New South Carolina Sports Betting Bill Gets Introduced
South Carolina lawmakers introduced Thursday a new sports betting bill for the second time in three years. The previous measure was introduced in 2020.
House Bill 5277 – a bipartisan bill sponsored by Rep. William Herbkersman and Rep. Todd Rutherford – would seek to legalize mobile and retail sports betting in the Palmetto State.
The bill would allow the state’s lottery to issue up to 12 mobile sports betting licenses to operate in the state. Those licenses would enable state bettors to use mobile for statewide betting on professional and collegiate sports. Events such as Olympics, motorsports, and e-sports would also be available under HB 5277.
Professional sports franchises, PGA Tour event hosts, as well as promoters for national stock car auto racing events, would be able to apply for wagering licenses besides partnering with an operator.
The bipartisan bill would impose a 10% sports betting tax, with the lion’s share of the proceed from the new industry directed to education.
Betting on College, Esports Allowed Under HB 5277
Besides allowing professional sports, H 5277 would also legalize college sports and esports betting– which are disallowed in many states with legal sports betting. Potential entities seeking licenses would have to pay a $500,000 annual license fee, in addition to the non-refundable application fee.
The bill further calls for a 10% on adjusted gross sports wagering revenue, directing 80% of revenue from the industry to be allocated to the education lottery account. The remaining 15% would go to the general fund, and 5% to the problem gambling.
Any South Carolina resident who’s at least 21 years old would be able to place legal bets.
What is Bill’s Current Status?
South Carolina sports betting bill has been referred to the House Judiciary Committee for reading. Both House and Senate must pass the bill before sending it to the Republican governor’s desk.
Before the bill lands at the governor’s desk, the bill’s current language might change. Both chambers must agree to the final changes before it reaches Gov. Henry McMaster’s desk.
McMaster has been hostile towards legalizing sports betting in the past, believing it’s inconsistent with the values South Carolina cherishes. However, his reelection bid in November could affect his usual stance depending on how close the race gets.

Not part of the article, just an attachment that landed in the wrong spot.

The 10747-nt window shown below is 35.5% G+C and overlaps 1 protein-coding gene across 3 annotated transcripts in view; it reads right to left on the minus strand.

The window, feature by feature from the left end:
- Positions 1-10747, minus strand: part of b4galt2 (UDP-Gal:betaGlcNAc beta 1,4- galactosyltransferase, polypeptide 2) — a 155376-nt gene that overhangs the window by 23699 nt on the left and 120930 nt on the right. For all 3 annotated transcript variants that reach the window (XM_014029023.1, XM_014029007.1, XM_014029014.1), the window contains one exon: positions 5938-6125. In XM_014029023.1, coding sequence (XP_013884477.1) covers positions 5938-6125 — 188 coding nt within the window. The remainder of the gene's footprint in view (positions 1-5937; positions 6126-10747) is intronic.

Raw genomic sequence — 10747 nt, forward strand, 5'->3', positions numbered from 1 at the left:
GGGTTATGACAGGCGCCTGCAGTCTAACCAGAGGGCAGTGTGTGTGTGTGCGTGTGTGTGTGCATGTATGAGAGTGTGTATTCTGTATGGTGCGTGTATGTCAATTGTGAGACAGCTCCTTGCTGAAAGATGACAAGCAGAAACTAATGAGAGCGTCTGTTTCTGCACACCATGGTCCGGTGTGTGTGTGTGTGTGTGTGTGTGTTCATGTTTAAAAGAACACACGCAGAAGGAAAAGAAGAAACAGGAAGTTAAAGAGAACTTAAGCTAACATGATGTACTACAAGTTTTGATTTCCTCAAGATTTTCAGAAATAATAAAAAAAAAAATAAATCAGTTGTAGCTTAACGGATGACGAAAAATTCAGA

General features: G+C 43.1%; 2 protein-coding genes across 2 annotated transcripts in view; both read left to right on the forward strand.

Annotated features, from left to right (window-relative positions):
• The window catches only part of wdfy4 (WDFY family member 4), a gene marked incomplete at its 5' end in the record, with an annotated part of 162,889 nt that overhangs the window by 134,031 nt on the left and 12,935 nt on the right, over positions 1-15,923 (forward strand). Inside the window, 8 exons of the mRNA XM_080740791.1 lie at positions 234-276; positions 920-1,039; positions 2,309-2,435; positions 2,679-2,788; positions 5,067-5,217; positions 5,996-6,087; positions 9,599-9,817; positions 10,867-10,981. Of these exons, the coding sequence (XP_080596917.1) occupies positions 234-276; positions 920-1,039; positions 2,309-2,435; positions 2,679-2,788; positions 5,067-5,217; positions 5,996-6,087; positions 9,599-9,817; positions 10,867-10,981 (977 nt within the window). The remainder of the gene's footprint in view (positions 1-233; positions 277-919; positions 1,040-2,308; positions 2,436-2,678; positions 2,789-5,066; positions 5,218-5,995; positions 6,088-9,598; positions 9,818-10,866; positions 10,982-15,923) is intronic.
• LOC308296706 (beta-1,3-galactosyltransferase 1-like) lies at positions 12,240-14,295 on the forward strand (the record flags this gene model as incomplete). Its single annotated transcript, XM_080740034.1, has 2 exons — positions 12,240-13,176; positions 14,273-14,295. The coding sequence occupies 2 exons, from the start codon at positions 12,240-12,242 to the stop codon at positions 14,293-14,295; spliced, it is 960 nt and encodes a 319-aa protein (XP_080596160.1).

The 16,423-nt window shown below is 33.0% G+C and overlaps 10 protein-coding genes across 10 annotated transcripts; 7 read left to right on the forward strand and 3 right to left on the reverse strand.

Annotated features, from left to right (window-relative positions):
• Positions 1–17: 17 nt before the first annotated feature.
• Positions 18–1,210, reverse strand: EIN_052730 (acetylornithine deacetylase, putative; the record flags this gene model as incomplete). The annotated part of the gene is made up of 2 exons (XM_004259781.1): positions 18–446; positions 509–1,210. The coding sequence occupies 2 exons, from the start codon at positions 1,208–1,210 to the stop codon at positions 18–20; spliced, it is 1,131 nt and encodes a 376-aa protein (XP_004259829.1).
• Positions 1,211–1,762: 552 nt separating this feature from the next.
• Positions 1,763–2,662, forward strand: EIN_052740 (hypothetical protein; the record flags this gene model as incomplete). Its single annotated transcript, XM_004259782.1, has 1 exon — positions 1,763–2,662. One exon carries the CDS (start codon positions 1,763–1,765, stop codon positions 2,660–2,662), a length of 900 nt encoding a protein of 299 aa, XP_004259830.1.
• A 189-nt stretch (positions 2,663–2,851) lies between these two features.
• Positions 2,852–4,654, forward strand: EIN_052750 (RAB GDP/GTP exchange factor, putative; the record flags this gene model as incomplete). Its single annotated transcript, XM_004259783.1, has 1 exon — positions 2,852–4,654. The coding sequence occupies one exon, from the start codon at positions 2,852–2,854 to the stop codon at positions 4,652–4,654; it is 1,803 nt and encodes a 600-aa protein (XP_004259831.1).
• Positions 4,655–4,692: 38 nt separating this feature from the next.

Joe Cunnigham, a former congressman, is a potential candidate looking for a Democratic ticket. He’s been advocating for legalized online sports betting, claiming the Palmetto State has been missing out on roughly $100 million a year by not regulating the industry.
State Sen. Mia McLoed, the other important candidate, has yet to reveal what she feels about legal sports betting.
The legislative session adjourns on June 15.
South Carolina Looking For a Quick Launch
The bill would empower the South Carolina Lottery Commission as a sports betting regulator. During the post-passage comment gathering duration, the lottery would be able to adopt temporary rules. It means the bill aims to launch sports betting much faster than it usually happens after legalization.
The measure would enable sportsbooks to carry forward any losses month-to-month and exempt revenue attached to promotional bets/free play from taxation.
If sports betting is regulated in South Carolina, it will become only the fifth of the 11 southeastern conference states with a legalized industry.
North Carolina, the only bordering state with South Carolina, offers limited retail betting.
How Have We Reached Here?
The introduction of HB 5277 comes three years after HB 3395 – an attempt to legalize sports betting through a constitutional amendment – was introduced by Rutherford in 2020.
More than 30 states have legalized the industry since the Supreme Court annulled PASPA in May 2018. Neighboring North Carolina has retail sports betting at two tribal casinos, and a mobile wagering bill is underway there. Georgia, which also borders South Carolina, tried but failed to regulate sports betting recently.
Although several bills are moving through several state legislatures – including Kansas, Missouri, and Minnesota – no states have legalized sports betting in 2022.